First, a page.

Anti-Money Laundering

On First Anniversary of Panama Papers Release, What Have We Learned?

By Gary Kalman

This week marks the anniversary of the Panama Papers, a leak of more than 11 million documents exposing widespread corruption and illicit financing involving 140 public officials in more than 50 countries around the globe.  The leak, large as it was, included documents from just one law firm and had reverberations worldwide.  The impact was profound, but was it enough?  And what did we learn?

For those not steeped in money laundering practices and illicit financial flows, the Panama Papers showed the world how it all works.  If you want to finance terror; steal from taxpayers; traffic in humans, weapons, or drugs; or evade taxes, anonymous shell companies are the vehicle of choice.  The Panamanian law firm Mossack Fonseca showed that these entities were easy to set up, inexpensive to maintain, and able to provide legal secrecy even if covering up underlying illegal activity.

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Banks Join the Call to End Anonymous Companies

By Mark Hays

This week, The Clearing House Association, a major trade association for U.S. commercial banks, endorsed legislation requiring the collection of information about the real owners of U.S. companies (S. 2489/H.R. 4450). The Clearing House Association is the oldest banking association in the U.S., and it advocates on behalf of the largest U.S. commercial banks, such as Bank of America, Wells Fargo and SunTrust, just to name a few.

Their letter states, “We believe the bill would assist public sector efforts to identify money laundering and terrorist financing through the disclosure of the beneficial owners of corporations. In addition, the legislation would bring the United States further in line with international AML/CFT expectations, such as the recommendations developed by the Financial Action Task Force (FATF). We can see no justification for allowing corporations to shield their ownership.”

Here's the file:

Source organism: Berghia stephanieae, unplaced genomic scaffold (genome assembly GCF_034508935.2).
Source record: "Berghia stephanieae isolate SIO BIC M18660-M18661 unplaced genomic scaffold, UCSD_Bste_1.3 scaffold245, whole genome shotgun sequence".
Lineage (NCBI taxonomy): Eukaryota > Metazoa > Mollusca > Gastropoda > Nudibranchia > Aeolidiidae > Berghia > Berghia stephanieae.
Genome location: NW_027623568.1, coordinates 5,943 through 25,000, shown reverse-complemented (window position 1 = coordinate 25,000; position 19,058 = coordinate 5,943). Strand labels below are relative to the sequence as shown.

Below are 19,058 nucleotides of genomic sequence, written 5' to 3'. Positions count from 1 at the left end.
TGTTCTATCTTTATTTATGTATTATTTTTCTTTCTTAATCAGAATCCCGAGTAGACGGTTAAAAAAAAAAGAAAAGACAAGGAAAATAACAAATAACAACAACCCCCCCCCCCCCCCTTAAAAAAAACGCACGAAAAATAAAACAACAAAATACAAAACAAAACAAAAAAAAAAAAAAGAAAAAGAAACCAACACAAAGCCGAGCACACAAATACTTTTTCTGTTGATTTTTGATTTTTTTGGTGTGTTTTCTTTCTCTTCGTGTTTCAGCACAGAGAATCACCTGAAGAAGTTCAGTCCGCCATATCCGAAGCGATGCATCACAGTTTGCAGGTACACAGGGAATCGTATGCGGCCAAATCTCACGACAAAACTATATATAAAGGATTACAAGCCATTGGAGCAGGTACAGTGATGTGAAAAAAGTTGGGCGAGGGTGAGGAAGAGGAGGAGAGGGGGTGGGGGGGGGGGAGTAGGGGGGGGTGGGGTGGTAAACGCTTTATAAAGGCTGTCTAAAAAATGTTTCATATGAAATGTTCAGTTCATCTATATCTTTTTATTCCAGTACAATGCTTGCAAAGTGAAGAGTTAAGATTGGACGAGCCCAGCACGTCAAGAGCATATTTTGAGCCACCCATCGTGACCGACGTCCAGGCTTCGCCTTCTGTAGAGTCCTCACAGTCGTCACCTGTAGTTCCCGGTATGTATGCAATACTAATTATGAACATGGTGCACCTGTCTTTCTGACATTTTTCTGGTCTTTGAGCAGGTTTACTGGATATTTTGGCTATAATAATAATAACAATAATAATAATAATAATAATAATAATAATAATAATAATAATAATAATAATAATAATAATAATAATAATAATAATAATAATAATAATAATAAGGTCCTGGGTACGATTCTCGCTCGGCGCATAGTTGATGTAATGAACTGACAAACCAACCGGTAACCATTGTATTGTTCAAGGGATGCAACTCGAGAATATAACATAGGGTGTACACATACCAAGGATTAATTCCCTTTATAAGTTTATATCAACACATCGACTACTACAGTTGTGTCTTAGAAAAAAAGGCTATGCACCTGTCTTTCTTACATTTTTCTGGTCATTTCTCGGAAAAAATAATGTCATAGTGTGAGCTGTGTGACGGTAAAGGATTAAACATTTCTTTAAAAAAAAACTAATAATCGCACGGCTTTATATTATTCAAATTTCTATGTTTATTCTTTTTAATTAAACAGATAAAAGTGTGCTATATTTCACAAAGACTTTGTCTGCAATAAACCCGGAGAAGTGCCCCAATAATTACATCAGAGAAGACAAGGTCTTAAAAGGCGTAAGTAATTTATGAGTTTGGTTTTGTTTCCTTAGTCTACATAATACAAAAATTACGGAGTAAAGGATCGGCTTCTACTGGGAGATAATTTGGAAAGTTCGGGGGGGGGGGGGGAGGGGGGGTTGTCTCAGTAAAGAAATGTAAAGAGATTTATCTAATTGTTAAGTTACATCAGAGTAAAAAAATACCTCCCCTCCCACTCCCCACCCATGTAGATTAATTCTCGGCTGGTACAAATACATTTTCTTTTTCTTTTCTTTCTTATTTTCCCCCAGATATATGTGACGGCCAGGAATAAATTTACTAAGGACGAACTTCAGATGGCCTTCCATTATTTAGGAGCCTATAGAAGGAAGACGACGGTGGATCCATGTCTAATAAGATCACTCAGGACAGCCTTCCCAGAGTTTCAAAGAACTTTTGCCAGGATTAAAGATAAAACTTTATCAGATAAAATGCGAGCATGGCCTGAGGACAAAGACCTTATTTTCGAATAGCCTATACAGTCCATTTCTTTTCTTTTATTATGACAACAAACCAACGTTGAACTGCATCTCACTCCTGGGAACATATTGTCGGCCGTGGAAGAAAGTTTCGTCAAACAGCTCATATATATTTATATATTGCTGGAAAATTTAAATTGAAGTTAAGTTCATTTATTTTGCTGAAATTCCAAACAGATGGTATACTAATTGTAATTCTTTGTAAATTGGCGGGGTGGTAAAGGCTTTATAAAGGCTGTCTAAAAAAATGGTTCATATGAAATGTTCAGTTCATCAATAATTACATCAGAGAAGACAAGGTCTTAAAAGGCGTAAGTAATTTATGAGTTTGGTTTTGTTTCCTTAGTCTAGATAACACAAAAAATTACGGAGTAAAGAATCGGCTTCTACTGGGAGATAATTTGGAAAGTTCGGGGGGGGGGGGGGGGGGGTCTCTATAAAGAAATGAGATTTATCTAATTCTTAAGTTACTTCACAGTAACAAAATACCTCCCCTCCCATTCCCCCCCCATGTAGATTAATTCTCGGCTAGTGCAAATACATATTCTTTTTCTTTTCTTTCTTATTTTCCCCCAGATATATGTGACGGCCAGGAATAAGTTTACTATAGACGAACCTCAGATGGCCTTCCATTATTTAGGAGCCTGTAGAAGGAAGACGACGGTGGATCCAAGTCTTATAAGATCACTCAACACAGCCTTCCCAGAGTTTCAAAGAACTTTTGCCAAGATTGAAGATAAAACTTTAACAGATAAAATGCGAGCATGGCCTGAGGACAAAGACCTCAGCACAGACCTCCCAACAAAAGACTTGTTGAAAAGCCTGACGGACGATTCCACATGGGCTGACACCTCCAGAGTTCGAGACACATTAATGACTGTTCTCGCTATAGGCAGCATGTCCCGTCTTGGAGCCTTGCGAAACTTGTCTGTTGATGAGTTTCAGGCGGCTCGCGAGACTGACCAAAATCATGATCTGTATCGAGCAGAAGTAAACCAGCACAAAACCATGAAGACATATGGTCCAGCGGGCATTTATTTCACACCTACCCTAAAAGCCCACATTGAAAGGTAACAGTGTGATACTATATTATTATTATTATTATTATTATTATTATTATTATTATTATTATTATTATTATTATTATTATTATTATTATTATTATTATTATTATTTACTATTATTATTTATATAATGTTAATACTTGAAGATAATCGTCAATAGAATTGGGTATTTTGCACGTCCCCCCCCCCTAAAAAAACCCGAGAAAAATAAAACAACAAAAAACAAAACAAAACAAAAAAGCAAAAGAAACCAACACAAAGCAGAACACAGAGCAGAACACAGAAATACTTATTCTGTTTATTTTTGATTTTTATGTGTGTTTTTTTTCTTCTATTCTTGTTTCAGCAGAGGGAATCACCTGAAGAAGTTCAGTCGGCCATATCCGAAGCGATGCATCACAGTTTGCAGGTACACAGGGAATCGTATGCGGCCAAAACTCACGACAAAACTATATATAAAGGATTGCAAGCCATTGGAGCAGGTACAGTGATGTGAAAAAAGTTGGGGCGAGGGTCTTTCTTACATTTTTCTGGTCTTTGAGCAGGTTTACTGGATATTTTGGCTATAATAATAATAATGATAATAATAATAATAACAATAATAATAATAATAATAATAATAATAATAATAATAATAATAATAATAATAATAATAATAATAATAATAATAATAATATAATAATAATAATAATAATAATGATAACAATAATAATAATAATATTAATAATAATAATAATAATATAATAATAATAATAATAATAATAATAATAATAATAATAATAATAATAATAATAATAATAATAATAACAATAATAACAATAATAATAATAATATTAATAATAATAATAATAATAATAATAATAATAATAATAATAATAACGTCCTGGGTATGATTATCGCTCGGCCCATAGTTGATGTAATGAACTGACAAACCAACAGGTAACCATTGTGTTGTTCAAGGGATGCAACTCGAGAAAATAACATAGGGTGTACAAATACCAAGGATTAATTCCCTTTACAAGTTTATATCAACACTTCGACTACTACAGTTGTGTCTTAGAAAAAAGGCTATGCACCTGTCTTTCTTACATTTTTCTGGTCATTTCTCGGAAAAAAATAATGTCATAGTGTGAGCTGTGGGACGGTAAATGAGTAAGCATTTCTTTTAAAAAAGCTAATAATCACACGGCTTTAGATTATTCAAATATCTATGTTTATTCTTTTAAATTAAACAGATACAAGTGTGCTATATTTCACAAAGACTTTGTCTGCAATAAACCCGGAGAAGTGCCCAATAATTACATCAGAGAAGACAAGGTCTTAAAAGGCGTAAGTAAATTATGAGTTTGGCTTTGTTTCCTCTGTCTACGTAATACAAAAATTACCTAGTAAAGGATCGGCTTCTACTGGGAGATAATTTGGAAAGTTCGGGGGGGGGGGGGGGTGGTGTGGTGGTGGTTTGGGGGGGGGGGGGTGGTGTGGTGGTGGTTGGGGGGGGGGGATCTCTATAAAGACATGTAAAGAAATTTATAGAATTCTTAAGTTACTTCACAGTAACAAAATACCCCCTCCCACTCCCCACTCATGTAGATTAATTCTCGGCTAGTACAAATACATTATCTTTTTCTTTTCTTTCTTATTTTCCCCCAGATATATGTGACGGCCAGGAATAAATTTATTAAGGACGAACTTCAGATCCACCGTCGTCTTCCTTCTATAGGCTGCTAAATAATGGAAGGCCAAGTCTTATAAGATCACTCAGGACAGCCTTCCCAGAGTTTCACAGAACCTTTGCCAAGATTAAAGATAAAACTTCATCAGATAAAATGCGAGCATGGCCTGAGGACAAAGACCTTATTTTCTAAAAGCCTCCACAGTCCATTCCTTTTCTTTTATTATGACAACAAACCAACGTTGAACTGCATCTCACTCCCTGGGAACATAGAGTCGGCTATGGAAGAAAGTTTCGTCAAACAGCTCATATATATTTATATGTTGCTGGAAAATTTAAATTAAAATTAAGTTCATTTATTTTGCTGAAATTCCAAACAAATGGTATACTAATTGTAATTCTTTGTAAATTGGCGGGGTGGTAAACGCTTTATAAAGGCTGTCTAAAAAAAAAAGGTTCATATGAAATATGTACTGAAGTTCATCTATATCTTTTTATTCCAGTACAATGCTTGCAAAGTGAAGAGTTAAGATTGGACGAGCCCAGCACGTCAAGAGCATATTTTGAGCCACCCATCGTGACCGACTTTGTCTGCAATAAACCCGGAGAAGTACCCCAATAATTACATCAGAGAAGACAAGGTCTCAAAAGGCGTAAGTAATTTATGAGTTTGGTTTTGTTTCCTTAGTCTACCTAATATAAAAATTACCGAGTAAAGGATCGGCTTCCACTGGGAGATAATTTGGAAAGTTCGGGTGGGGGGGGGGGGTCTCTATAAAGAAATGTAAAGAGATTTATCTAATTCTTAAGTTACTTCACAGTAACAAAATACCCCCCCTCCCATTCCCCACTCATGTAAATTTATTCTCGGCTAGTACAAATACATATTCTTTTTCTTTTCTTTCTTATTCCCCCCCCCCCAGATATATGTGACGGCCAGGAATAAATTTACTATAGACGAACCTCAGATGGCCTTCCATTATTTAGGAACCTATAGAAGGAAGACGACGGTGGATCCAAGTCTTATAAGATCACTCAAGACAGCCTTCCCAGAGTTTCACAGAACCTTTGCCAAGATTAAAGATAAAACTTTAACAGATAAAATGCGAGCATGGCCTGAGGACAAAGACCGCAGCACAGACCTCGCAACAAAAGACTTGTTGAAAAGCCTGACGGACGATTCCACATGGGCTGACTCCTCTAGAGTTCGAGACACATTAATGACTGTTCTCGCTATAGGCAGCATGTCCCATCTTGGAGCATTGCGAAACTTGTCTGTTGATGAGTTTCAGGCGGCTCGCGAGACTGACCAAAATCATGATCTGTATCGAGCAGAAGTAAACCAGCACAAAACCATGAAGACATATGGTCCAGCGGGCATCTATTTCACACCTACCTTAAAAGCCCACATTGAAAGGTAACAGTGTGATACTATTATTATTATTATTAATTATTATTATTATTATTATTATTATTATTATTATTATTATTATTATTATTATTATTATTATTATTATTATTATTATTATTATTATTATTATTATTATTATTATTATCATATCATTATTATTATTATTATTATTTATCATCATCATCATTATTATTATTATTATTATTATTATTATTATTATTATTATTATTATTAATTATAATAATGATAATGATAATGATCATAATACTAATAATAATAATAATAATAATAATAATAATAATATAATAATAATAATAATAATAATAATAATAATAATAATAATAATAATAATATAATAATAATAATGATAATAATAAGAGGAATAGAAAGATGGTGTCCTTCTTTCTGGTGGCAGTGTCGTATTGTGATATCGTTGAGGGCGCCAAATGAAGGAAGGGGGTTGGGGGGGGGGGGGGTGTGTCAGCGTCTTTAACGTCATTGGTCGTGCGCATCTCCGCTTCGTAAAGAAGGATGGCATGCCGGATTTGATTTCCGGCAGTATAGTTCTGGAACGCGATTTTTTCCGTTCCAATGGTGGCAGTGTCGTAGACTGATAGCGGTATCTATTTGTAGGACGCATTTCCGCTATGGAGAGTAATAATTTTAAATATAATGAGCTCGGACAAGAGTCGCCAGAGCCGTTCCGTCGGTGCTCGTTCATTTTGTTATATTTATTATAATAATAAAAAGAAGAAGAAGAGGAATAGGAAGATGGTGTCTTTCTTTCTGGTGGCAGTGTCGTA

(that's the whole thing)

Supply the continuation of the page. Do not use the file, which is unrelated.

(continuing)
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New York Times Letter: Real Estate Transparency

By Clark Gascoigne

In a New York Times letter, FACT’s Clark Gascoigne writes that Treasury’s plan falls short of what’s needed to combat the financial system’s role as a money-laundering haven.

To the Editor:

Re “Property Sales Get U.S. Scrutiny” (front page, Jan. 14):

The Treasury Department’s plan to scrutinize the secret companies buying real estate in New York and Miami is a welcome first step toward cleaning up parts of the real estate market, but it falls far short of what’s truly needed to combat the United States financial system’s role as a major money-laundering haven.

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FACT Welcomes Bill to Curb Money Laundering and Terror Financing

Holding Individuals Accountable and Deterring Money Laundering Act” Will Help Return Rule of Law to U.S. Financial System; Bring America in Line with International Standards

WASHINGTON, DC – The FACT (Financial Accountability and Corporate Transparency) Coalition welcomed the introduction of legislation to improve anti-money laundering and counter-terror finance safeguards while heightening the accountability of financial institutions.  Sponsored by Representative Maxine Waters (D-CA), the Holding Individuals Accountable and Deterring Money Laundering Act [H.R. 4242] targets the individuals (or enablers) at financial institutions responsible for accepting suspect funds, while aligning the United States with a number of international anti-money laundering (AML) standards.

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FACT’s Clark Gascoigne on HuffPost Live: U.S. a Major Money Laundering Capital

FACT’s Clark Gascoigne Discusses the U.S. Ranking as the 3rd Biggest Secrecy Jurisdiction in the Latest Financial Secrecy Index

Clark Gascoigne, the Deputy Director of the FACT Coalition, appeared on Mind Your Business with Alyona Minkovski, a weekly business program on HuffPost Live, on Friday, November 13, 2015.  He discussed how the United States facilitates all sorts of financial crime with widespread financial opacity.

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